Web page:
Saudi Arabia has been overwhelmed by its involvement in Yemen and Iraq, and much the same is true of Iran. The Saudis are deeply involved in a set of internal issues said by some Riyadh-based foreign diplomats to include the upcoming question of succession at the top of the power structure.

Iran is consumed in squabbles with the US over its nuclear programme, the economy, and regional influence.

Beyond the internal and external factors that could help clarify the situation in Lebanon, the Beirut blast will also have an impact on several regional players.

Syria, Hamdi argued, could be influenced in many ways by the devastating explosions that hit the Lebanese capital. “Syria could offer a nearby alternative port while the Beirut port is being reconstructed,” he said.

The port of Beirut is vital to the trade of Lebanon and nearby countries. It is not clear when it could be back in service, but most estimates have not suggested any time earlier than the second half of next year.

Turkey has already offered to substitute one of its ports for the destroyed port of Beirut. However, this might not be to the liking either of all Lebanese forces or to some key regional and international players committed to helping Lebanon find a path out of the tragedy.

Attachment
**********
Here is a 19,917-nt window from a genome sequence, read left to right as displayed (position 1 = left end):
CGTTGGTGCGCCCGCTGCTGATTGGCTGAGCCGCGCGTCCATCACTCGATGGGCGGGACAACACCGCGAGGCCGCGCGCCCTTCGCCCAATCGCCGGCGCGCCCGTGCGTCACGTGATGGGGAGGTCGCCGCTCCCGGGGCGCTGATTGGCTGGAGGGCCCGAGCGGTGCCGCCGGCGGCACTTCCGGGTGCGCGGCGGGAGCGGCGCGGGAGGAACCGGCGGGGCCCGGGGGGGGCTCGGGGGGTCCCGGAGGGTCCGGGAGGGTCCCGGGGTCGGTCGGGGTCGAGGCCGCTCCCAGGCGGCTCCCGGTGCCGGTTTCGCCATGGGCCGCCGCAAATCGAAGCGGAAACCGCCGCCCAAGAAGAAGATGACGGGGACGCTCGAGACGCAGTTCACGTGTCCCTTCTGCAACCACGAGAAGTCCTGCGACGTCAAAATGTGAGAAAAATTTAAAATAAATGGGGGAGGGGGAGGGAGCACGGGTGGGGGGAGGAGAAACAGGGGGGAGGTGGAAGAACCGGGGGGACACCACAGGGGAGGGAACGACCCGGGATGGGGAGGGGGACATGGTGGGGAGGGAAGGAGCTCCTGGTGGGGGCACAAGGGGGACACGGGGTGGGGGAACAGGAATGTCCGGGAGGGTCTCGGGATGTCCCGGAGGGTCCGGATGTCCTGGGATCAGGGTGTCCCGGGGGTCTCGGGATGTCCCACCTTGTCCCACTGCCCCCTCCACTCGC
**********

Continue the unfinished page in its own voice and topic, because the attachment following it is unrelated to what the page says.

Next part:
The question of Syria, according to Middle East-based European diplomats, is difficult, because Syria is an ally of the Lebanese Shia group Hizbullah, with other Lebanese factions being frustrated at the choices made by Hizbullah Secretary-General Hassan Nasrallah.

“There are many voices, including from Shia groups in Lebanon, calling for an end to Nasrallah’s impunity, but the region is not a place where such established facts can be changed overnight,” said one European diplomat.

What was worthy of attention, he added, was not whether Syria would provide Lebanon with an alternative temporary port, but rather what this heart-breaking tragedy would do to Syrian refugees in Lebanon already faced with dire economic conditions.